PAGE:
A New Home for the Society

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“Sunday, September 1, 1929, is a memorable date in the history of the South Place Ethical Society, for on that morning its members met for the first time in Conway Hall. It was a moment of joyful excitement. At last the new home was ready for occupation and here we were in it, congratulating one another on the event. The spaciousness of the vestibule was a pleasant surprise to everyone, and the first glimpse of the main hall confirmed the impression of dignity and beauty that met one as one entered. And the furniture and decoration set off the character of unaffected modernity that speaks in the design.”

The Ethical Record, October 1929

Conway Hall Ethical Society has a history dating back to 1787 and a nonconformist congregation, led by Elhanan Winchester, rebelling against the doctrine of eternal hell. This group of freethinking individuals, based in a small chapel on the eastern edge of London (Parliament Court Chapel), was the beginnings of what was to become a society of radicals and social and political reformers, devoted to freethought.  There is no other Society in the United Kingdom, possibly the globe, that has such a long history dedicated to creating a fairer, more equal world through free religious thought and ethical enquiry.

Throughout its early history as a religious institution, the Society’s ministers led the congregation through various spiritual quandaries, including the rejection of the Trinity, which lost the Society many of its members. It weathered the loss, however, surviving and flourishing after many similar erosions of membership on the progressive journey from universalism and unitarianism to the present humanist position, which the Society had reached by the end of the nineteenth century.

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In 1817 William Johnson Fox became minister of the Society, and in 1824 a new chapel was built in South Place, Finsbury to hold the ever growing congregation. This the Society occupied for 102 years, taking its name from its new home, becoming South Place Ethical Society until 2012 when the name was changed to Conway Hall Ethical Society. Today, a plaque commemorating the South Place chapel can be seen on the building at River Plate House (numbers twelve to thirteen) which stands on the original site.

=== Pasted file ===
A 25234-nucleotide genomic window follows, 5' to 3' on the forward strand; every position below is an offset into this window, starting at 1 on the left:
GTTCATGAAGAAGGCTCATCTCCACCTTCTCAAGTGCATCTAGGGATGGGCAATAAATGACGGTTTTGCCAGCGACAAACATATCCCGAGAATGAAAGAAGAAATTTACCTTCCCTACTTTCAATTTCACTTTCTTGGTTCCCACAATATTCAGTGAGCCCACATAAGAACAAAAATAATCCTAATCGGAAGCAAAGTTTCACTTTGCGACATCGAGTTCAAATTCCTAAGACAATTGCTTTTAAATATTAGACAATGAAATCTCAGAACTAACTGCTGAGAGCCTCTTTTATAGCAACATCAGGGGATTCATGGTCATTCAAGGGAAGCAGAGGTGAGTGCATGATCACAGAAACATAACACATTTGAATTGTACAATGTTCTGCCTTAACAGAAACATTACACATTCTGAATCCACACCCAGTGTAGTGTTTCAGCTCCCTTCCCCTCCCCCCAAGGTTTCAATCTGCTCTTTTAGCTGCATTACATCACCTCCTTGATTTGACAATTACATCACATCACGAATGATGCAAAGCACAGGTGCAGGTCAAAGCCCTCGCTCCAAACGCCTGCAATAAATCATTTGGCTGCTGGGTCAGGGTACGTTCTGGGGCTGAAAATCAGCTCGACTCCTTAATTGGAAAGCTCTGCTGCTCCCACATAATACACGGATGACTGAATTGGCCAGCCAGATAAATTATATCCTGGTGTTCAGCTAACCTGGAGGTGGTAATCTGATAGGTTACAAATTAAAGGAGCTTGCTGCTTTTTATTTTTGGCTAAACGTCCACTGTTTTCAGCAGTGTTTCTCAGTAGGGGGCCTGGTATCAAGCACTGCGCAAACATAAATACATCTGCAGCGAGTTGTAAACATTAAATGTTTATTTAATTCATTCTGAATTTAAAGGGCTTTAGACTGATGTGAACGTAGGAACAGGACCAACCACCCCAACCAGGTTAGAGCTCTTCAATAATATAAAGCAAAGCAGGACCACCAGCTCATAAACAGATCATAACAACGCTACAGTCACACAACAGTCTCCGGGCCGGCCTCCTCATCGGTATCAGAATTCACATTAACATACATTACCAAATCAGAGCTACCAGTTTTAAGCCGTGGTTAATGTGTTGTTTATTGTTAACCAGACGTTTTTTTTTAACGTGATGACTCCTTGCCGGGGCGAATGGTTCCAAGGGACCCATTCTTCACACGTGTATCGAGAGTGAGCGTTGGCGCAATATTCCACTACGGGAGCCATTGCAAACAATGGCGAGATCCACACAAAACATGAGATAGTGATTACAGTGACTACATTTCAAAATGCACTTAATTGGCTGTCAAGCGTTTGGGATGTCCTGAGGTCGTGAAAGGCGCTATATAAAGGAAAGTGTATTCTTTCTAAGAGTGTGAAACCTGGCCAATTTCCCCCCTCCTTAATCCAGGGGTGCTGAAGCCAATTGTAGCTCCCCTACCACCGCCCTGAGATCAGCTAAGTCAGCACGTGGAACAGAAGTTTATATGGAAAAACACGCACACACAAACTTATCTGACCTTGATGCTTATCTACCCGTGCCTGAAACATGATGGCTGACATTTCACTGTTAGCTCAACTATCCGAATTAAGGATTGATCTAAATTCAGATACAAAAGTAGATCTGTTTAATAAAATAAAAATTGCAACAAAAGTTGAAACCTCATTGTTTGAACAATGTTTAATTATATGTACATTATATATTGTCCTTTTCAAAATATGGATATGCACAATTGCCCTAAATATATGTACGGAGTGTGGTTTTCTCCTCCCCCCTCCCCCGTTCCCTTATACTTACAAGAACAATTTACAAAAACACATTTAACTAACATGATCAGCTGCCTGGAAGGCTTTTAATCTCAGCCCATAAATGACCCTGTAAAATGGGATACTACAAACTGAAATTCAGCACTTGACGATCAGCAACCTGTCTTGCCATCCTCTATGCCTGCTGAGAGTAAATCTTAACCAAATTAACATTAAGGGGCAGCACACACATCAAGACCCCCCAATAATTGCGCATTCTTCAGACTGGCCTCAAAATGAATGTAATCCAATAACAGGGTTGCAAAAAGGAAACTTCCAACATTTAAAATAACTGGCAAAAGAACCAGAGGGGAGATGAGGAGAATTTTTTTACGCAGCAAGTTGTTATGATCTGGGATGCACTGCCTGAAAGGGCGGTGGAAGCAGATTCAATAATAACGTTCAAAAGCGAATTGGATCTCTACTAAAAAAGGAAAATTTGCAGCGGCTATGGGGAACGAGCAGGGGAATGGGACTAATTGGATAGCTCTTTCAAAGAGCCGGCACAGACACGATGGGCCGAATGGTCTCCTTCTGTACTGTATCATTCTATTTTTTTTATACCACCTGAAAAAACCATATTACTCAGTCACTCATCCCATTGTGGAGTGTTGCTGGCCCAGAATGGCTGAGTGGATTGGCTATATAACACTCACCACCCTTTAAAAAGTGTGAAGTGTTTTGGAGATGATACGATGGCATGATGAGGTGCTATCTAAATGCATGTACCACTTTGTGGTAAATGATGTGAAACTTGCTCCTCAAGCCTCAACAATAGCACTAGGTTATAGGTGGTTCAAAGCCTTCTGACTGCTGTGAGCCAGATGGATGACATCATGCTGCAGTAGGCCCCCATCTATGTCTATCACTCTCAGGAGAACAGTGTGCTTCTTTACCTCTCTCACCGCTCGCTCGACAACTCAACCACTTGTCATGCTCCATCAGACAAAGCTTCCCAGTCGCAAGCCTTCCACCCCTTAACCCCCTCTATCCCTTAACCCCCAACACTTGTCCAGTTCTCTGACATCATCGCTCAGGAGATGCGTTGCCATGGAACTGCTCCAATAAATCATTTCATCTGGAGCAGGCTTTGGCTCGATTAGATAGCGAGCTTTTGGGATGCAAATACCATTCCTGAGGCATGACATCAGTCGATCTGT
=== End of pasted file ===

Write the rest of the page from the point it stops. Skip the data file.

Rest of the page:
By 1900 the Society realised its current home in South Place was no longer fit for purpose, and began debating whether to repair the existing building or investigate erecting a new one, potentially on the same site. At this early stage plans were drawn up by architect Frederick Herbert Mansford F.R.I.B.A. (1871–1946) for a new home. Mansford, along with his three siblings, had been a lifelong member of the Society. His brother, Wallis, advocated selling the Chapel and erecting a new building which would have a ‘swimming bath convertible into a gymnasium in winter months,’ a bookshop, separate lending and reference libraries, a labour and emigration bureau and a roof garden. Sadly, progress was halted by the outbreak of the First World War, but money raised from the sale of South Place Chapel in 1921 along with an appeal for funds finally allowed the construction of Conway Hall in 1928. F. Herbert Mansford was appointed architect.

The new building was to be a place of enlightened education and social activity, and was designed with  this in mind.  Whilst funds did not allow for the extent of Wallis Mansford’s wishlist, his brother worked with the building committee to create an edifice with space to hold lectures, concerts, dances, social evenings and play-readings as well as spaces for the various membership groups, such as the Ramblers’ Club and the Poetry Circle. The new headquarters for South Place Ethical Society opened officially on 23 September 1929.

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For my information relating to Conway Hall and it’s previous homes visit Conway Hall Collections.

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